OFDT, which continues to boast that it is the only government agency that coordinates "detention activities for DOJ and ICE," has never come close to fulfilling its mission. Mismanagement—including overlooked over-charging by county jails—has sullied its reputation, and Homeland Security has ignored its feeble attempts to coordinate detention operations.

Finding a Bed for the Night

Imagine yourself as a detained immigrant.

An ICE raid at your workplace or home suddenly rips you away from your family, friends, and job. Who, you may ask, is arresting me? Who is taking me where?

Imagine yourself an immigrant—not necessarily because of any feelings of sympathy or solidarity but as a way to better understand the Kafka-esque nightmare that America's immigration system has become.

You may be able to count on a bed for the night, but it's likely that you won't know who the innkeeper is.

Unlike a national hotel chain each with its distinctive logo and guarantee of the same quality of service no matter where you stay, the federal government's chain of detention beds comprises literally thousands of "service providers," each with its own insignia, each with its own standard of service.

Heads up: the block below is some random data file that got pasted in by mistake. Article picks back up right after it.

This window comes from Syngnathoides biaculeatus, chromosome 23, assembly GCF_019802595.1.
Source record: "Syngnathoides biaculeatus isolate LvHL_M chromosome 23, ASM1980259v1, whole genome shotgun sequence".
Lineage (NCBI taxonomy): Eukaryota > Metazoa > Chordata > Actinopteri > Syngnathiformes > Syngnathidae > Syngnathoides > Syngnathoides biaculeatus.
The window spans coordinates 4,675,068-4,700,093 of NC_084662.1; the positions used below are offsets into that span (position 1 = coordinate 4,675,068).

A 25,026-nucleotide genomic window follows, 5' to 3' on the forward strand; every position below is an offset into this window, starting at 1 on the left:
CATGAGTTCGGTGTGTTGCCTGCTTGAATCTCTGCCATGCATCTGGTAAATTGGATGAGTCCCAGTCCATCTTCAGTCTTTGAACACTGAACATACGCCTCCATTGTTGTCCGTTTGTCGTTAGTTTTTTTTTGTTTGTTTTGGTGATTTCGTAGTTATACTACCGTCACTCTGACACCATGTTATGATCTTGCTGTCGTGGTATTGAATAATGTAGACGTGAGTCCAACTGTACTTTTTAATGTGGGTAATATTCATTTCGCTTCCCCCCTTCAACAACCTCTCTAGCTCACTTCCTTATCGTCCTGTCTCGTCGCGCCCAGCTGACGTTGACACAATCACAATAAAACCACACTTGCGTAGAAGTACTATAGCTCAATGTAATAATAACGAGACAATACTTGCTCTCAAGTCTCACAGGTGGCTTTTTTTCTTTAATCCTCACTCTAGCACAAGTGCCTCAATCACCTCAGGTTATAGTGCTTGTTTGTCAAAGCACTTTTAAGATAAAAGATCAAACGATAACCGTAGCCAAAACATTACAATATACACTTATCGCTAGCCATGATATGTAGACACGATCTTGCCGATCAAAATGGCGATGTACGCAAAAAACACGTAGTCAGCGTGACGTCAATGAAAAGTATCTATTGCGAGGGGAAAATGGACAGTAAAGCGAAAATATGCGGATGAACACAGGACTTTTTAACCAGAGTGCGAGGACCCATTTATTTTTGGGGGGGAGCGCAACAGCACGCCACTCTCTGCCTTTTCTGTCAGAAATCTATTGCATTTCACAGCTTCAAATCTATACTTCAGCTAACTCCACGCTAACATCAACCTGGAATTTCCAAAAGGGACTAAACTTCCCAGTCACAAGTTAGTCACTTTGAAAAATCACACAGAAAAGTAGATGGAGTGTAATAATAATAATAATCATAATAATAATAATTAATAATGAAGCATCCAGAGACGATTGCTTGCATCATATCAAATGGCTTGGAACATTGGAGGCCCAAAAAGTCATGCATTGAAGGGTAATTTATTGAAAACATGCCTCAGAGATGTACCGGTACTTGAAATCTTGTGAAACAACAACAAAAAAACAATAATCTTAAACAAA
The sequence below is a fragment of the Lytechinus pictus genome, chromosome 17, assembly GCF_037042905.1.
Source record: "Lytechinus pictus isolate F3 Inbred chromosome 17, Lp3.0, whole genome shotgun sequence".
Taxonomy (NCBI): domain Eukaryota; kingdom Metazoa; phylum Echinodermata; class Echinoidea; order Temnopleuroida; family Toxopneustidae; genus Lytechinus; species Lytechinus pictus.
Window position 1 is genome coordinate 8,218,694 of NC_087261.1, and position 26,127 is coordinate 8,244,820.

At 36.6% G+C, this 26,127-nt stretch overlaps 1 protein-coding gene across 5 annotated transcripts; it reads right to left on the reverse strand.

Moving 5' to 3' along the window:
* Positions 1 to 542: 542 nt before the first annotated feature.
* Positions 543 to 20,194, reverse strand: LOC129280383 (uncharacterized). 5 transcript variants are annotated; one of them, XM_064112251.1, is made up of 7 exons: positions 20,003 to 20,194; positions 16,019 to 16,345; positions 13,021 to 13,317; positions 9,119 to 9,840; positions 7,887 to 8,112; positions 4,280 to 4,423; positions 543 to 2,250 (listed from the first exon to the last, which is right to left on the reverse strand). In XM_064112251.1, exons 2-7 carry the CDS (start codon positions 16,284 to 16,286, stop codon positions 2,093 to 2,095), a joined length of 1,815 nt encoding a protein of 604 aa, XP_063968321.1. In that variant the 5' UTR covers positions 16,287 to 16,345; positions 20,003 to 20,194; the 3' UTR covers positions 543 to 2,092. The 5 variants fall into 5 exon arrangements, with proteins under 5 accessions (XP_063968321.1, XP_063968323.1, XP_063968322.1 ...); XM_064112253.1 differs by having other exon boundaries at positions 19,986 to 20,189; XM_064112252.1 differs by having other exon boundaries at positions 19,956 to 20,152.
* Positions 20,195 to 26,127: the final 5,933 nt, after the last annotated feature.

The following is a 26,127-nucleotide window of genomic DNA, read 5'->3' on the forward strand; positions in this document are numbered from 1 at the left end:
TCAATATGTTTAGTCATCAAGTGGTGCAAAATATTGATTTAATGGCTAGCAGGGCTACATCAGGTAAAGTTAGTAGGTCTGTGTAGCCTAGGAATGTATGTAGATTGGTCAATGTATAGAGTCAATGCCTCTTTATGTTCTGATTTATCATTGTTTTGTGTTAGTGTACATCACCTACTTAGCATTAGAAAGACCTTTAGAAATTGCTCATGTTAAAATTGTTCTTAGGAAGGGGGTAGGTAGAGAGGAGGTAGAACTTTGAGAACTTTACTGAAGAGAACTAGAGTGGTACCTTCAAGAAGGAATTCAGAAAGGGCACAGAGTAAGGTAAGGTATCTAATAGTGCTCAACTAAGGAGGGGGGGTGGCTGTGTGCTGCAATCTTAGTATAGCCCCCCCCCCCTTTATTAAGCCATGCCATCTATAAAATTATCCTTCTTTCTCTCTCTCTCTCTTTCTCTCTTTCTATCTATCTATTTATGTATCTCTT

Once in ICE's custody, where you will spend the night will depend on the occupancy rates of the providers. This will be determined by ICE's new Detention Operations Coordination Center (DOCC). ICE boasts: "By monitoring bedspace and operations constantly, the DOCC ensures that no alien amenable to removal proceedings is released from ICE custody."

There's always room in the inn for immigrants. That's essentially the guarantee offered by the Department of Homeland Security.

Fewer than two of 10 arrested immigrants actually gets a bed at one of the eight ICE processing centers. More than 50% of ICE detainees are contracted out to county jails. But it may be difficult to determine who your host is since in many cases all the jailers sport the logos of the private firms that own and operate these local jails. ICE contracts with more than 350 county and state jails, all of which have a different approach to handling immigrants and many of which don't have bilingual staff.